Baking more intelligence into inverters is one of the ways to manage a grid with more solar power. The amount of solar energy flowing into the grid isn't significant enough to make an impact on the grid operationyet, said Chase Sun, principal engineer at Pacific Gas and Electric, told me by email earlier this year. But with big power projects coming online and the increase of smaller solar electric systems, including those on the roofs of homes and businesses, there will come a day when the grid "may not have sufficient operating margin to cover for the renewables if a large number of them tripped off unnecessarily due to a major system disturbance."

Inverters serve as a bridge between the solar panels and the transmission or distribution network. So a lot of technical work is looking at interconnection requirements for hooking a solar project to the grid. The Institute of Electric and Electronics Engineers (IEEE) is working on modifying the 1547 standard for interconnection.

Much of the new inverter functions deal with voltage and frequency regulations. Low-voltage ride through, for example, will keep the solar power flowing into the grid even when the voltage of the grid drops. In the past, the conventional wisdom was to shut off the solar power flow if an inverter detects an unusually low dip in voltage of the grid for whatever reason. But doing so may not be helpful. If a bunch of solar energy systems suddenly go offline, then the utilities and grid operators will have to scramble to make up for the shortfall. PG&E uses inverters with low-voltage ride through function in its own solar power projects that are connected to its distribution network.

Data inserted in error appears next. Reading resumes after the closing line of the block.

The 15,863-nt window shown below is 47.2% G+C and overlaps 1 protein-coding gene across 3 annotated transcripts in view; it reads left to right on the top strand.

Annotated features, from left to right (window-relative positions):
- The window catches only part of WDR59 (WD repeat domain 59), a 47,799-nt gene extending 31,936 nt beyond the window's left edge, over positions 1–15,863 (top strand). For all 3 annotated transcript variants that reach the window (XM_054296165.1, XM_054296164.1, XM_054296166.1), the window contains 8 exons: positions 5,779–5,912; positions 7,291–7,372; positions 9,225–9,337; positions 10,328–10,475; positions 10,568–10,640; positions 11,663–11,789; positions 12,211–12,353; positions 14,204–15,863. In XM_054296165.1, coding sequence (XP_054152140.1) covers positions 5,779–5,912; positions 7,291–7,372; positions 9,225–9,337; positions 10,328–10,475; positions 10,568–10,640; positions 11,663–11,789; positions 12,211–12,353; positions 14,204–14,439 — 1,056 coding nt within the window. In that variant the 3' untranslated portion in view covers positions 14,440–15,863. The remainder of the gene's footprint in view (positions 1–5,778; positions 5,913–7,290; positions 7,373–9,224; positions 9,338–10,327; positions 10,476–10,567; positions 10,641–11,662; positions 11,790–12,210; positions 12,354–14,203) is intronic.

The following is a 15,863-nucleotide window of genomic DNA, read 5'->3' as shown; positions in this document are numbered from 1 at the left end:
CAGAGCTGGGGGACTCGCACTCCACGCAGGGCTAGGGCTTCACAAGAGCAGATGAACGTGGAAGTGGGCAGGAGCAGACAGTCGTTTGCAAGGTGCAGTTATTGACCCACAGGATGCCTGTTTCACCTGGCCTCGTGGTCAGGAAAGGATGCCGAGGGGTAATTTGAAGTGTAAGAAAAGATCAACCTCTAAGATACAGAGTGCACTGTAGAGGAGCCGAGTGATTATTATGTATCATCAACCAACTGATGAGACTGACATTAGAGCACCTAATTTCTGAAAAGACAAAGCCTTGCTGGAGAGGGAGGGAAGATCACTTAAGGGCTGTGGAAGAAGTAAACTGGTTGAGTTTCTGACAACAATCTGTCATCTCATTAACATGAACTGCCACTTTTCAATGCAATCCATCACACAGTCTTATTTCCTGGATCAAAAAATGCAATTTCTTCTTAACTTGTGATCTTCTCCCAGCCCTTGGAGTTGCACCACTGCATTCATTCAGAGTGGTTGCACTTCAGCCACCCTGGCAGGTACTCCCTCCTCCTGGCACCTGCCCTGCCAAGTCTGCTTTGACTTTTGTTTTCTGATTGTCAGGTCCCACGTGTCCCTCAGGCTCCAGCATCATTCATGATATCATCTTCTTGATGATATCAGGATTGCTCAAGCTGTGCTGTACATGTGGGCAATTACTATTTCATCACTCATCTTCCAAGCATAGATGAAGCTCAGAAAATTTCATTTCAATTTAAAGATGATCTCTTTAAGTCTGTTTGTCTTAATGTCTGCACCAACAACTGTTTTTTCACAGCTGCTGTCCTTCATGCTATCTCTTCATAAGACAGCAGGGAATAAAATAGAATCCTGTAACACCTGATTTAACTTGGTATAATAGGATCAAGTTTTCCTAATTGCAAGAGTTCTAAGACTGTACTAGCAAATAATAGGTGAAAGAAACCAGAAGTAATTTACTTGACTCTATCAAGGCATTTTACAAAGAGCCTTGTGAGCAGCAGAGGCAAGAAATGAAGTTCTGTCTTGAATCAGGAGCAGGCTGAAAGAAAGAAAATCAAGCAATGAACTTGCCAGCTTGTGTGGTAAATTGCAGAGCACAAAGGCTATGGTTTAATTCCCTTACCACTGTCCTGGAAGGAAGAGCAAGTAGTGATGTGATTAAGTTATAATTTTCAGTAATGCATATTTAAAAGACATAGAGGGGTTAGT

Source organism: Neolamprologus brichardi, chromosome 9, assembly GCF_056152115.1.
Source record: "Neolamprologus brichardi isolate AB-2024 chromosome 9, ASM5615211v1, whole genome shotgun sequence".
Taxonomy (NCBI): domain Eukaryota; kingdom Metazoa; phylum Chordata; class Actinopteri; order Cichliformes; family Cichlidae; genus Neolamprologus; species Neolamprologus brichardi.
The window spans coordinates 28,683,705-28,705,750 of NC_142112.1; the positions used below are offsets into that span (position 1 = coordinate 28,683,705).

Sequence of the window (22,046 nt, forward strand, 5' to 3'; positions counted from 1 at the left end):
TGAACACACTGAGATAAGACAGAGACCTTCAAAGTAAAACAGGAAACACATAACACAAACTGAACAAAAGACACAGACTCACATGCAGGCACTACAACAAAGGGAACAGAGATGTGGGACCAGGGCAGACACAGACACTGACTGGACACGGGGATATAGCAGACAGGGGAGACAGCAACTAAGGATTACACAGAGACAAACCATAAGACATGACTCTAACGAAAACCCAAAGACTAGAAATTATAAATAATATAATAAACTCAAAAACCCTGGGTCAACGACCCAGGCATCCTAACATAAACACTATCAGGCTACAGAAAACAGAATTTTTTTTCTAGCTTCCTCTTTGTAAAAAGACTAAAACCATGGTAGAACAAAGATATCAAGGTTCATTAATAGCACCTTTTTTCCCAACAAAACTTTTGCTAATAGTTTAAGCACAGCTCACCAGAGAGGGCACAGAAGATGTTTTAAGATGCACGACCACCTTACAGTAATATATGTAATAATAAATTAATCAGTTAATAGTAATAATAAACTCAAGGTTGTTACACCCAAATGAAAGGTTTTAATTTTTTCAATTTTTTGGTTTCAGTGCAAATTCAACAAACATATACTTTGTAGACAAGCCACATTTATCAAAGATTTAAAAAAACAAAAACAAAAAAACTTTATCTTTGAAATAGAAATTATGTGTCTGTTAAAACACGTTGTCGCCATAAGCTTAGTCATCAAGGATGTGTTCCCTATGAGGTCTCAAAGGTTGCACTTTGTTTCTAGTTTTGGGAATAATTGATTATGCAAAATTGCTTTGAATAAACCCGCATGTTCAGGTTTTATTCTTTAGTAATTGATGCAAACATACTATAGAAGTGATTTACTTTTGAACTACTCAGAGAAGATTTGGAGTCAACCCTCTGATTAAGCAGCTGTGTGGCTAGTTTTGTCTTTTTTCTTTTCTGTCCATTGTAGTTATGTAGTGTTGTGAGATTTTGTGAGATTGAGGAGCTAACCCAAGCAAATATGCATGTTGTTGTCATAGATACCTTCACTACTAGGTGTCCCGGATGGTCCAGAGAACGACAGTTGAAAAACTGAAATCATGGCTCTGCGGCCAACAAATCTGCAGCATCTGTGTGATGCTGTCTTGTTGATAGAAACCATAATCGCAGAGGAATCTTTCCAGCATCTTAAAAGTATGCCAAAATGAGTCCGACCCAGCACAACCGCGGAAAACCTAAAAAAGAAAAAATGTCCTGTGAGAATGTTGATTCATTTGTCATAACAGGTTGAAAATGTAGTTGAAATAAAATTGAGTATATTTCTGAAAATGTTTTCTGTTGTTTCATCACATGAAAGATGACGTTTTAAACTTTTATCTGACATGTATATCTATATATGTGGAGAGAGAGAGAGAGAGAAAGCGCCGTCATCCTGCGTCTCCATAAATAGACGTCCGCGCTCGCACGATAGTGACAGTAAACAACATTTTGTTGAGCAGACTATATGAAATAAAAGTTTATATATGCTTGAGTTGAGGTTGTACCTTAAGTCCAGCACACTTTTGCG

Power plant developers also increasingly want to what's called "ramp-up control." This function makes it possible to turn on and dial up a power plant's production each day, and is especially critical for renewable energy generation because its rate of production isn't as steady as a fossil fuel power plant. Adding ramp-up control isn't as difficult as creating ramp-down control, though, something that would be easier accomplished with the use of energy storage.            

RELATED ARTICLES

Intersolar Europe 2015: Spirits Up, Stats Down